Then the king’s secretaries were summoned on the thirteenth day of the first month, and an edict, according to all that Haman commanded, was written to the king’s satraps and to the governors over all the provinces and to the officials over all the peoples, to every province in its own script and to every people in its own language; it was written in the name of King Ahasuerus and sealed with the king’s ring. Letters were sent by couriers to all the king’s provinces, giving orders to destroy, to kill, and to annihilate all Jews, young and old, women and children, in one day, the thirteenth day of the twelfth month, which is the month of Adar, and to plunder their goods. A copy of the document was to be issued as a decree in every province by proclamation, calling on all peoples to be ready for that day. The couriers went quickly by order of the king, and the decree was issued in the citadel of Susa. The king and Haman sat down to drink, but the city of Susa was thrown into confusion.

This is the Word of the Lord. Thanks be to God.

If we are reading this story for the first time, we might be a little surprised by the opening events of this chapter. After all, Mordecai the Jew has just saved the king from assassination. The plot was thwarted and Mordecai’s deeds recorded in the book of the annals in the presence of the king. So when we hear After these things, King Ahasuerus promoted…we are expecting to hear Mordecai’s name. Instead, we hear Haman, son of Hammadatha, the Agagite. By the end of the chapter, we realize the gravity of Ahasuerus’ decision to promote Haman, but at this point it just looks like an oversight.

There are five years between when Esther becomes queen, in the seventh year of King Ahasuerus, and Haman’s plot to kill the Jews, in the twelfth year of Ahasuerus. In those five years, we could easily imagine that Mordecai and Esther assumed that the rest of their lives would go smoothly. Esther is Queen, after all. There is a Jewish Queen in Persia, albeit a hidden one. After the stress and difficulty of Esther’s position in the harem and the constant challenge of living in the empire, it must have been tempting to think, “Yes, it’s finally over. We made it.” But unbeknownst to them, a storm was brewing that would lead to a plot to destroy God’s people. The danger was not over just because one battle was won, the struggle continued because the enemy is always plotting his next attack.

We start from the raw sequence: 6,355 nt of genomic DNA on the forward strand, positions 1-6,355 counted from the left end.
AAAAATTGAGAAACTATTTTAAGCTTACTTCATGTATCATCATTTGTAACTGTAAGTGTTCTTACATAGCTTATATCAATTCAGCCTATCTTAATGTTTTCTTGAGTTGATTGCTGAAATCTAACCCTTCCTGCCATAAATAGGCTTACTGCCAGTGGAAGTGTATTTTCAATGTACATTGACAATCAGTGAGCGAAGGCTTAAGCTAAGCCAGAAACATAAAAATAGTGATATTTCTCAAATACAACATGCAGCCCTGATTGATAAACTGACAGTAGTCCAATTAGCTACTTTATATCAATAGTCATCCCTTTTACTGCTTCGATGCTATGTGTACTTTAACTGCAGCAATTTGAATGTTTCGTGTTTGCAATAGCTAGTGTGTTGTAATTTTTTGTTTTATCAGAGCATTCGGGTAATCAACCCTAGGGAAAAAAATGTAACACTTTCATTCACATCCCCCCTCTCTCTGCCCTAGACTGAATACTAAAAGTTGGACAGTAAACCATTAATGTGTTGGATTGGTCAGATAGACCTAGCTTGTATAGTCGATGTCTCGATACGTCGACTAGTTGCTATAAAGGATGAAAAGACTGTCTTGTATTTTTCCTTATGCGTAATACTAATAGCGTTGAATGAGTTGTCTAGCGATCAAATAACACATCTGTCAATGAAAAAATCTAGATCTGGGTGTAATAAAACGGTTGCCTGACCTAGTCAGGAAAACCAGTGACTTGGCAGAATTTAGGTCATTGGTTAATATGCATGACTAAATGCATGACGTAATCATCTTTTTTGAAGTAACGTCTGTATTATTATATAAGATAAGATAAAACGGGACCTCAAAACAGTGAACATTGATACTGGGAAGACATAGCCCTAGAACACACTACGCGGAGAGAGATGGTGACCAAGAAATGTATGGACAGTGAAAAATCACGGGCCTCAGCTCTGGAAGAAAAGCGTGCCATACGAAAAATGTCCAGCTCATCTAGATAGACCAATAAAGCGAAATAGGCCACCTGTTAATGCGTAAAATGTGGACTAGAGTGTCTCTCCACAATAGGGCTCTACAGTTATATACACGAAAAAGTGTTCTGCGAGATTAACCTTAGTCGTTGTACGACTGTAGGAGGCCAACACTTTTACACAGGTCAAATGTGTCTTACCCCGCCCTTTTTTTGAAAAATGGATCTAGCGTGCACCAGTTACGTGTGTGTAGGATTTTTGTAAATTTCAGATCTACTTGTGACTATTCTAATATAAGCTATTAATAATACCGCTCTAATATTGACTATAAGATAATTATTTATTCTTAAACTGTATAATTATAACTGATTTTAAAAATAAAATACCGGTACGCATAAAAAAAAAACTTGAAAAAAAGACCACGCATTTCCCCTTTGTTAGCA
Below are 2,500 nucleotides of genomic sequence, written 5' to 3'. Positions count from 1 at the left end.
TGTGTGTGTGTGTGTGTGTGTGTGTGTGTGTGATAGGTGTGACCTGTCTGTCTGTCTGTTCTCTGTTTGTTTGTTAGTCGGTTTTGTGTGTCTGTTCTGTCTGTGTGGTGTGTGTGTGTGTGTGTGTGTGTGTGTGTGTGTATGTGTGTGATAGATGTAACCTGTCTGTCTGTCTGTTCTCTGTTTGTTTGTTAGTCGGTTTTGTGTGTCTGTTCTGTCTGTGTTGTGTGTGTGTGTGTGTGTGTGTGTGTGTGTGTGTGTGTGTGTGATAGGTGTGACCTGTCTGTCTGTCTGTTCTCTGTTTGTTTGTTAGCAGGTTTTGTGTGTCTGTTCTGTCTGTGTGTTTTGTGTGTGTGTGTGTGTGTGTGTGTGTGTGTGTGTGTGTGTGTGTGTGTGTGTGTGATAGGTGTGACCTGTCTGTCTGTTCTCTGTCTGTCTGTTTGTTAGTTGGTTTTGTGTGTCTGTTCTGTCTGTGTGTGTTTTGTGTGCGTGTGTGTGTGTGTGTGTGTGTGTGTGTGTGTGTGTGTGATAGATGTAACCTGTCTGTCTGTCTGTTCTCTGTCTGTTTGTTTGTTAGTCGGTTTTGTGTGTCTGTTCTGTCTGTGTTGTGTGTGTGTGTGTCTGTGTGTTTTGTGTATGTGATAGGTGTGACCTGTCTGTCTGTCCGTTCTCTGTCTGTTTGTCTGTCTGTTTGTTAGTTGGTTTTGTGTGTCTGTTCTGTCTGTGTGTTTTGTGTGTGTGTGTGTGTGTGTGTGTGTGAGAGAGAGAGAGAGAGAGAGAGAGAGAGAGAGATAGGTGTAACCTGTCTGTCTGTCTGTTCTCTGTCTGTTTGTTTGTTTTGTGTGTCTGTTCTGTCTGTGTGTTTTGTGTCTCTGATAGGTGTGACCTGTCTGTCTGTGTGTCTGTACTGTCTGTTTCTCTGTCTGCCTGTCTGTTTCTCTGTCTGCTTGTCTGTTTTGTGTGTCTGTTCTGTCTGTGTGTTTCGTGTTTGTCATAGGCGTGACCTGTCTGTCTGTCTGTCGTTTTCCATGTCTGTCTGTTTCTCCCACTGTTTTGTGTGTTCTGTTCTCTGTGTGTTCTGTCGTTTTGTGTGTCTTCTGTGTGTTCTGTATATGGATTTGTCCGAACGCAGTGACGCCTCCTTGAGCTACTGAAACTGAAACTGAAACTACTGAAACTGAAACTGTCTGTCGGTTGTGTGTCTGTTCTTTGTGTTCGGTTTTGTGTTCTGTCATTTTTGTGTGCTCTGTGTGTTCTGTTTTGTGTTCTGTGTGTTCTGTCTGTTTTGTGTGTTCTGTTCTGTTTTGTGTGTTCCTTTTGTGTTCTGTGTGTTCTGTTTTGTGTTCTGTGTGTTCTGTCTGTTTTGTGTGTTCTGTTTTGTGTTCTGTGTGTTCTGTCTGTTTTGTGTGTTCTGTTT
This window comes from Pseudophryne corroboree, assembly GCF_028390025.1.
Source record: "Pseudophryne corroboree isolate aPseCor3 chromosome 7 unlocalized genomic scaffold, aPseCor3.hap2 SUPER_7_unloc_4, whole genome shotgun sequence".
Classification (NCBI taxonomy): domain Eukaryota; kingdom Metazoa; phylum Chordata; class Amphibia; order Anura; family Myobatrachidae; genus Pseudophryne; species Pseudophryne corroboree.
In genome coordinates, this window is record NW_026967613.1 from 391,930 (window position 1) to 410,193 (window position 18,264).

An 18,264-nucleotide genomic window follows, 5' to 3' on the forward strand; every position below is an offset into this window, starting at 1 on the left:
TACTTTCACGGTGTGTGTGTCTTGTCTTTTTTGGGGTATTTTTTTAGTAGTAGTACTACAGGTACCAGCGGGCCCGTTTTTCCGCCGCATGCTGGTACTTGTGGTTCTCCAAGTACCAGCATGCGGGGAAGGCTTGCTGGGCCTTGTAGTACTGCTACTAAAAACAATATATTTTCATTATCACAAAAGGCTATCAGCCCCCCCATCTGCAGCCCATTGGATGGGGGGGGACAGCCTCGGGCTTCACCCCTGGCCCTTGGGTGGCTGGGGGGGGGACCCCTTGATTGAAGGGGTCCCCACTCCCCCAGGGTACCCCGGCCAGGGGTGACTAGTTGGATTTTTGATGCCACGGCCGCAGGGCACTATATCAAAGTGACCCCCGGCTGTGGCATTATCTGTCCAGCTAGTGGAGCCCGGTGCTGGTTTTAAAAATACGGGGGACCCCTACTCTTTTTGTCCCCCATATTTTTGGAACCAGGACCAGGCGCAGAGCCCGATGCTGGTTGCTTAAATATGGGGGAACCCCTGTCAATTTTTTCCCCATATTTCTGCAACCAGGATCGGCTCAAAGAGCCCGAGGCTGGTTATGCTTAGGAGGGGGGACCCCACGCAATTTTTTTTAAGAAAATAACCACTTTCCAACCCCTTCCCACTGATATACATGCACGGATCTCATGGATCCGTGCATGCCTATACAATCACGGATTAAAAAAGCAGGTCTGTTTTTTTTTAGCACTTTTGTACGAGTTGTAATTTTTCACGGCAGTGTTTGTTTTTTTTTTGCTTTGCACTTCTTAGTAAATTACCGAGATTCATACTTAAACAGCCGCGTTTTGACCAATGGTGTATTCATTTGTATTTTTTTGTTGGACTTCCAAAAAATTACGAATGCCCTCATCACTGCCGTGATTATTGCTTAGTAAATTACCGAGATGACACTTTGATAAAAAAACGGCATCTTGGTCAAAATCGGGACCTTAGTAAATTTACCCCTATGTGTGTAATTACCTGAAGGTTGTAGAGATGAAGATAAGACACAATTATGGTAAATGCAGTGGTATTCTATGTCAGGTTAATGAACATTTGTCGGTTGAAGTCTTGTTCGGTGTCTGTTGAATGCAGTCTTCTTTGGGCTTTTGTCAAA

We can tempted to fall into that same place of contentment when life is going well. After periods of struggle, there are often times where God gives us rest and peace. But it does not last forever. The struggle continues, because the enemy, those powers and principalities that Paul speaks of, those forces that seek to oppose God’s will, God’s people, and God’s kingdom, are not at rest.

Haman is but one example of the reality of living in a fallen world. Until we die and go to be with the Lord, we are never done struggling to be faithful. We never fully arrive. There is a danger when we think we have. When we have faced temptation and come out victorious by the grace and power of God, we can be tempted to think, “Yes, it is done. It is defeated. I will never struggle with that again.” When we finally open our ears and hear God calling us to take one step forward in faith, we can be tempted to say, “It’s done. I made it.” But the struggle continues, whether five years later or five seconds later, the Hamans of this world attack again. People dead on the streets, homes broken apart by divorce, lives destroyed by addiction, corruption and injustice in governments allowing wickedness to go unchecked. Daily it seems that Ahauserus promotes Haman, while Esther and Mordecai struggle to survive and be faithful. The struggle is not over until Christ returns.